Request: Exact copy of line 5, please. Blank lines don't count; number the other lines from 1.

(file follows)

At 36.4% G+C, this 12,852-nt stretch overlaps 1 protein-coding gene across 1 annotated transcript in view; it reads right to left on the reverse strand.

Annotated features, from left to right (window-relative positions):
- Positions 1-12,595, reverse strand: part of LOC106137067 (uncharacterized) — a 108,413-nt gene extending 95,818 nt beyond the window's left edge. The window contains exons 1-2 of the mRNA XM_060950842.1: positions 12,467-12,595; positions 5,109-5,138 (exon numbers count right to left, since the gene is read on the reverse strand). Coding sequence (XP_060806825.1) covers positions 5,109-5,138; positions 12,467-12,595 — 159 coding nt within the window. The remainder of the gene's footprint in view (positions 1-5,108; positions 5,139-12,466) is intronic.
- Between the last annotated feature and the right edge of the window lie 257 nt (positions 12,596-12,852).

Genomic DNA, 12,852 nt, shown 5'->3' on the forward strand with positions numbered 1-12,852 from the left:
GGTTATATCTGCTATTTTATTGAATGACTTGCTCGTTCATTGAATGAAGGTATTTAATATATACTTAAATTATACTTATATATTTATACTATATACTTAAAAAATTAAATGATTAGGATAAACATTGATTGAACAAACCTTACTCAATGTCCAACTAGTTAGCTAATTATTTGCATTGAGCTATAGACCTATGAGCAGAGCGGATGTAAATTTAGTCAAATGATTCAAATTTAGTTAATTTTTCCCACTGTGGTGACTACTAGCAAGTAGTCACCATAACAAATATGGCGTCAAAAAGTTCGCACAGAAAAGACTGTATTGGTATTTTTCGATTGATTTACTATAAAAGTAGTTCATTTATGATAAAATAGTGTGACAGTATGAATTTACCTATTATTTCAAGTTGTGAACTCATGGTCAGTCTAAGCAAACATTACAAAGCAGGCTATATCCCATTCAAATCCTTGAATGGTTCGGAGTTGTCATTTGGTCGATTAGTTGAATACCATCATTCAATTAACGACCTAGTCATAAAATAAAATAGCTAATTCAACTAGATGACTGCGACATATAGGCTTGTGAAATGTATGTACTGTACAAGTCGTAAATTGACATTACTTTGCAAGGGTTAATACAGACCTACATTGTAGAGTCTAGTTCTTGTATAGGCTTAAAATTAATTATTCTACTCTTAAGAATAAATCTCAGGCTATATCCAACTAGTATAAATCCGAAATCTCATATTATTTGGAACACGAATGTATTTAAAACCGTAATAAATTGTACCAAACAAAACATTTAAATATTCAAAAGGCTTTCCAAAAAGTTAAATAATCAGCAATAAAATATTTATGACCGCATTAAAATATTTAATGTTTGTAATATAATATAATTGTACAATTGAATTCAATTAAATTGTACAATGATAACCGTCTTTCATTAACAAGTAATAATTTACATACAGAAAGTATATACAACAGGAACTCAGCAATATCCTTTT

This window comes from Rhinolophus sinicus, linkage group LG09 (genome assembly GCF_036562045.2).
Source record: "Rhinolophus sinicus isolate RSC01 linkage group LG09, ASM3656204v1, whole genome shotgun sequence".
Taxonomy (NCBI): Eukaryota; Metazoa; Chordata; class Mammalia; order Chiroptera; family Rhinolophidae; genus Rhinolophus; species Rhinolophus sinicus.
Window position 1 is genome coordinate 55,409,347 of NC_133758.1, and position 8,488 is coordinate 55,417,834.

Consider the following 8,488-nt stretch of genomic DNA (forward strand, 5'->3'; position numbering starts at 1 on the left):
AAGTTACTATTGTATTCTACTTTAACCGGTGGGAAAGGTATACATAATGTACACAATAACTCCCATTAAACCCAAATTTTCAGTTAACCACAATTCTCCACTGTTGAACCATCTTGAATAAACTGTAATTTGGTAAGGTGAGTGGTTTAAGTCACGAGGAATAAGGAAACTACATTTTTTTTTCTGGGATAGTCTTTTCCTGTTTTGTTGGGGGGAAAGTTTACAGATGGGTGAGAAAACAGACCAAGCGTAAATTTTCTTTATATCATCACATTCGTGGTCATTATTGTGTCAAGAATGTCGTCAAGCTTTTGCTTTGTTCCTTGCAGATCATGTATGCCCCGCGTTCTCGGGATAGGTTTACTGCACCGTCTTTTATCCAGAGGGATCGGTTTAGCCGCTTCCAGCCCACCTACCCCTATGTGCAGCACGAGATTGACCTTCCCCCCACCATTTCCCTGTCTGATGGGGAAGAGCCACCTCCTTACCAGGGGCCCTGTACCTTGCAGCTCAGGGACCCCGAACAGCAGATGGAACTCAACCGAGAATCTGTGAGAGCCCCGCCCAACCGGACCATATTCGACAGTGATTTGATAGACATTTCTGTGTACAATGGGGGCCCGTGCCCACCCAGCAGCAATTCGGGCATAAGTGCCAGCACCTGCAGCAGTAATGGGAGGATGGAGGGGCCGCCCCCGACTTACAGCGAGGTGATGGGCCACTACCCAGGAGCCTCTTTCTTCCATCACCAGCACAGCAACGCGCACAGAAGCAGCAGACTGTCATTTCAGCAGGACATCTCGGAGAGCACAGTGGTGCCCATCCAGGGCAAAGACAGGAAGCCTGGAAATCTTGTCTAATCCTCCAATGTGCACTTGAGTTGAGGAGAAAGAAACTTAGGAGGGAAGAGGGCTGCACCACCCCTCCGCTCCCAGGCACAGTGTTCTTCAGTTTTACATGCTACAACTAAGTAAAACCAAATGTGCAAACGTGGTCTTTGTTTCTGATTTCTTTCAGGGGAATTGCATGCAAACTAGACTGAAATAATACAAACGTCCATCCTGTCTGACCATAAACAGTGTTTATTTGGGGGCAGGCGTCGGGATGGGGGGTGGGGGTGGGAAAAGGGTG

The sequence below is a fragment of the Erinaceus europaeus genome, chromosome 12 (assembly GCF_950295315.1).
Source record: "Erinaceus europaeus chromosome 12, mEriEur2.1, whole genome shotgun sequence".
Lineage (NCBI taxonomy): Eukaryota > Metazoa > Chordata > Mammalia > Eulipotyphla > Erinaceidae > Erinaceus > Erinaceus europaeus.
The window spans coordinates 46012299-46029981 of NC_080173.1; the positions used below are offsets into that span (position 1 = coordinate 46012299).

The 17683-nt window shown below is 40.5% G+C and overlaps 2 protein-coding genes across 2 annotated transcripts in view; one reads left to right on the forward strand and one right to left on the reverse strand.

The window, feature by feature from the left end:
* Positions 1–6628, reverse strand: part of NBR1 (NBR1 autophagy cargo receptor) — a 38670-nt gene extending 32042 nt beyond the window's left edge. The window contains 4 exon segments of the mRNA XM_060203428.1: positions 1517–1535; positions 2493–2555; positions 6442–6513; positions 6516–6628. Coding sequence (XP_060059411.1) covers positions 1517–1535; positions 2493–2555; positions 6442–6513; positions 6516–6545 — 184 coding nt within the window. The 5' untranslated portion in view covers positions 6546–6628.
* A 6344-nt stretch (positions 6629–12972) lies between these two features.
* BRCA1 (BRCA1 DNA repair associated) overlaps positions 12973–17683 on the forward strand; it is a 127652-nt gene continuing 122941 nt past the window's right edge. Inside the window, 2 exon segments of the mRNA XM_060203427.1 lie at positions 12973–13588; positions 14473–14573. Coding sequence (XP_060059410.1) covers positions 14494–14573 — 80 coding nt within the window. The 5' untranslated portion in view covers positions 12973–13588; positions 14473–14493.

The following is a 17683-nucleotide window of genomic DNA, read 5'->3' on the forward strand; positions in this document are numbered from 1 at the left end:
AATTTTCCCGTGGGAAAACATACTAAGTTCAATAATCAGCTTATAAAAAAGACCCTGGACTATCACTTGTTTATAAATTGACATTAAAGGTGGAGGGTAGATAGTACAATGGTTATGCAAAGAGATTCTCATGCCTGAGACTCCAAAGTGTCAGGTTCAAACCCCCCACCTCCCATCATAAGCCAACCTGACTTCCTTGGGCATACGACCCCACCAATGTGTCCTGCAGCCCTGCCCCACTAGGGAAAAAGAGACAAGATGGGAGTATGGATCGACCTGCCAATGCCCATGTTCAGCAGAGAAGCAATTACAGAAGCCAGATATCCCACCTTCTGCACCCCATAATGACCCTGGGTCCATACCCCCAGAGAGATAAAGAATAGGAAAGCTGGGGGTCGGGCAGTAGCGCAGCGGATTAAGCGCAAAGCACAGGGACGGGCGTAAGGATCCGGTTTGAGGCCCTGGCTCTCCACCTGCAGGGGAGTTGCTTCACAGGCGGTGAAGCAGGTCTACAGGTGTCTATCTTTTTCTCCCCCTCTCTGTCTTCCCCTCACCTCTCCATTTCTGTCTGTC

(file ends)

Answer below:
Genomic DNA, 12,852 nt, shown 5'->3' on the forward strand with positions numbered 1-12,852 from the left: